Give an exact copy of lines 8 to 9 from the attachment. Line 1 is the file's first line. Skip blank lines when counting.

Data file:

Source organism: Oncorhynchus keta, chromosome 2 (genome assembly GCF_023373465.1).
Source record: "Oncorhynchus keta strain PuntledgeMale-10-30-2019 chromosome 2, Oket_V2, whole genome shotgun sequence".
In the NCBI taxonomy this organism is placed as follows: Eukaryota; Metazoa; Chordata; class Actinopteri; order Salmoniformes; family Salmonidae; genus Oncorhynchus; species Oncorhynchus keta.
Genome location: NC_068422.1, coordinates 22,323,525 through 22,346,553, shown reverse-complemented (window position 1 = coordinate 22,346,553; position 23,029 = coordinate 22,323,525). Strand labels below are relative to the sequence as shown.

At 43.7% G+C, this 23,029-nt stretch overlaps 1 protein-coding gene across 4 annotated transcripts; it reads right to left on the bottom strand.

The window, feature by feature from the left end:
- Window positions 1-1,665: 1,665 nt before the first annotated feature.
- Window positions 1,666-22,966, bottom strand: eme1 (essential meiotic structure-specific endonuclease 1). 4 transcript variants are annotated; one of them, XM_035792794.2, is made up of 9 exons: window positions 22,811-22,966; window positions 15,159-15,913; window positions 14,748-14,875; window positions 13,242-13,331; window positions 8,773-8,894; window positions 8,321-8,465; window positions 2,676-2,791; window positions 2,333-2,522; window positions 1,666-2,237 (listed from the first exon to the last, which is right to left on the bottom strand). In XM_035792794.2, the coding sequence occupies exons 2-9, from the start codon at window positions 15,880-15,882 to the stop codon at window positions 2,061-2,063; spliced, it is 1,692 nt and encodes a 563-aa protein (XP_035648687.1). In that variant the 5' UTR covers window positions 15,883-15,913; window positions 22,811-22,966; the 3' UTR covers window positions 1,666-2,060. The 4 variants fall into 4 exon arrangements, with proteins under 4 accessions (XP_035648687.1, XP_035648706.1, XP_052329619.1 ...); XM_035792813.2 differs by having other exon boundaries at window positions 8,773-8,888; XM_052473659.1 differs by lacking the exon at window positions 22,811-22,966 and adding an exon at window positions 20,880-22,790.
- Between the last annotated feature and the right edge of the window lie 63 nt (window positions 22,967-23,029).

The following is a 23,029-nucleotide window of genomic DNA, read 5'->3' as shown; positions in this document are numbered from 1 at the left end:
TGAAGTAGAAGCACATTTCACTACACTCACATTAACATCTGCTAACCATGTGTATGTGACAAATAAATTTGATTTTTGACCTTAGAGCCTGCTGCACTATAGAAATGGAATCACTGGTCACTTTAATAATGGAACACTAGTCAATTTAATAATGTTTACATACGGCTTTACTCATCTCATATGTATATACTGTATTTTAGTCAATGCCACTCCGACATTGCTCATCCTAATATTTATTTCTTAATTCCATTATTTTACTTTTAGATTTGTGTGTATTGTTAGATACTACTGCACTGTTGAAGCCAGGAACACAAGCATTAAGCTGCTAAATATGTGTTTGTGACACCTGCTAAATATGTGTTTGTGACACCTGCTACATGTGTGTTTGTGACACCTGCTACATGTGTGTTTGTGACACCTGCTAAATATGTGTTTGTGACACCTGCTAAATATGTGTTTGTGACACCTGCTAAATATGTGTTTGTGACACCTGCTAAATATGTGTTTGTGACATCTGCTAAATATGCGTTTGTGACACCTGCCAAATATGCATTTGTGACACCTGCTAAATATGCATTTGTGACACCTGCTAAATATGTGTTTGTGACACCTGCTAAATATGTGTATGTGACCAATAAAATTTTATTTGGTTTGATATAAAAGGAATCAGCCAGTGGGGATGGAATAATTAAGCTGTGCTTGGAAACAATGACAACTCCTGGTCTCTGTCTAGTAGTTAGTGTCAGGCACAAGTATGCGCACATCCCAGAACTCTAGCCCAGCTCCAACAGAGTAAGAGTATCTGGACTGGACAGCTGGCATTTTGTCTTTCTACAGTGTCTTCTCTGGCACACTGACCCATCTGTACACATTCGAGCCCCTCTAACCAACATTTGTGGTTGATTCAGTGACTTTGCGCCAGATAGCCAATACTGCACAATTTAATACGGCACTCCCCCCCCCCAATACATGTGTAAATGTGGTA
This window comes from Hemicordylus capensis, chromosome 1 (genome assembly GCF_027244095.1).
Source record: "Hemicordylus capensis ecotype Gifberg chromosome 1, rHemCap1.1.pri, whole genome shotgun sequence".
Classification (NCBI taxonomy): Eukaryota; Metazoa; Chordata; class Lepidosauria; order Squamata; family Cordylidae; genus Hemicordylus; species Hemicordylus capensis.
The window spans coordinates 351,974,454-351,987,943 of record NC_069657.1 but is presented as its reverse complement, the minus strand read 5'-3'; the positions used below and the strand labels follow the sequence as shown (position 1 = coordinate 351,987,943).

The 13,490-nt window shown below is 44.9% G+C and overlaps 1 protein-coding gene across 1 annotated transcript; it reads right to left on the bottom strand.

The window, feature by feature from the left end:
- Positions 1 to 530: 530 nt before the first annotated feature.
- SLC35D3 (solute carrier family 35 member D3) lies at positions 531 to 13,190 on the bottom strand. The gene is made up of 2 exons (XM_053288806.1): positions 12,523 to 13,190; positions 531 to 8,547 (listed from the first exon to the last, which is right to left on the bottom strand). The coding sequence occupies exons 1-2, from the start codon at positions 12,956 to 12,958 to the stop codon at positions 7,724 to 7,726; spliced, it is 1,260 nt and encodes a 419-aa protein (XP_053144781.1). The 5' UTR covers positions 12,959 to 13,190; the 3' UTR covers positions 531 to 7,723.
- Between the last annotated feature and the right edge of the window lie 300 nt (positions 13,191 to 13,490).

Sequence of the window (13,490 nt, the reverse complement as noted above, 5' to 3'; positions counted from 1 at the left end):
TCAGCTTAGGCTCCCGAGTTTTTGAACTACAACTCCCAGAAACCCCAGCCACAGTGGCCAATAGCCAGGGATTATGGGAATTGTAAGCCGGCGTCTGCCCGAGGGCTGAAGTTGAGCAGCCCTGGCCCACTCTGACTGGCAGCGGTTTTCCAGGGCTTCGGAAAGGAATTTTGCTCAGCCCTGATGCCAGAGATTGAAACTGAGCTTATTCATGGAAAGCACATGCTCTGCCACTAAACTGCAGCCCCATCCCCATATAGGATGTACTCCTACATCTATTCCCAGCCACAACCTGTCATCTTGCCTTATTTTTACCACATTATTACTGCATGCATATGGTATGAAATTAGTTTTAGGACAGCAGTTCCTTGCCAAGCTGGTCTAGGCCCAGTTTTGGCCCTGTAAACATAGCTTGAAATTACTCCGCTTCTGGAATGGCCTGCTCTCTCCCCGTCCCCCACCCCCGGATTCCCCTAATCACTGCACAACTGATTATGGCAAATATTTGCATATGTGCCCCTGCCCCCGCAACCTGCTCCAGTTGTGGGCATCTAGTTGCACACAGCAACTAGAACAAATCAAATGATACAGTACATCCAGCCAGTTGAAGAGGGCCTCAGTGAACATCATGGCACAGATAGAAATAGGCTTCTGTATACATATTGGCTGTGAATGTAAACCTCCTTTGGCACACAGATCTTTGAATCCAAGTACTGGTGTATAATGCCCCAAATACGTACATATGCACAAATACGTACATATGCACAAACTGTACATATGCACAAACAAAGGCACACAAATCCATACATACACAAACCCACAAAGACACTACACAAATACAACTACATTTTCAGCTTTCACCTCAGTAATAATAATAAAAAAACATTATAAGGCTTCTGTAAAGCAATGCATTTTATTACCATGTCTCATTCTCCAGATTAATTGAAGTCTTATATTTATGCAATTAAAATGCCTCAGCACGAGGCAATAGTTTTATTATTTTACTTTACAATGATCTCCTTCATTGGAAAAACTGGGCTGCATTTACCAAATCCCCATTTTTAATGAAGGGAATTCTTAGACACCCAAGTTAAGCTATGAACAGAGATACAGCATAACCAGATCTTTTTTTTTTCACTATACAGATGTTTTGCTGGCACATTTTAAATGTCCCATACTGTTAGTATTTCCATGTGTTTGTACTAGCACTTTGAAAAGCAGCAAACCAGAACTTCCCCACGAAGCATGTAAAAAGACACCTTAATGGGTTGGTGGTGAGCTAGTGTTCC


- Window positions 1,666-22,966, bottom strand: eme1 (essential meiotic structure-specific endonuclease 1). 4 transcript variants are annotated; one of them, XM_035792794.2, is made up of 9 exons: window positions 22,811-22,966; window positions 15,159-15,913; window positions 14,748-14,875; window positions 13,242-13,331; window positions 8,773-8,894; window positions 8,321-8,465; window positions 2,676-2,791; window positions 2,333-2,522; window positions 1,666-2,237 (listed from the first exon to the last, which is right to left on the bottom strand). In XM_035792794.2, the coding sequence occupies exons 2-9, from the start codon at window positions 15,880-15,882 to the stop codon at window positions 2,061-2,063; spliced, it is 1,692 nt and encodes a 563-aa protein (XP_035648687.1). In that variant the 5' UTR covers window positions 15,883-15,913; window positions 22,811-22,966; the 3' UTR covers window positions 1,666-2,060. The 4 variants fall into 4 exon arrangements, with proteins under 4 accessions (XP_035648687.1, XP_035648706.1, XP_052329619.1 ...); XM_035792813.2 differs by having other exon boundaries at window positions 8,773-8,888; XM_052473659.1 differs by lacking the exon at window positions 22,811-22,966 and adding an exon at window positions 20,880-22,790.
- Between the last annotated feature and the right edge of the window lie 63 nt (window positions 22,967-23,029).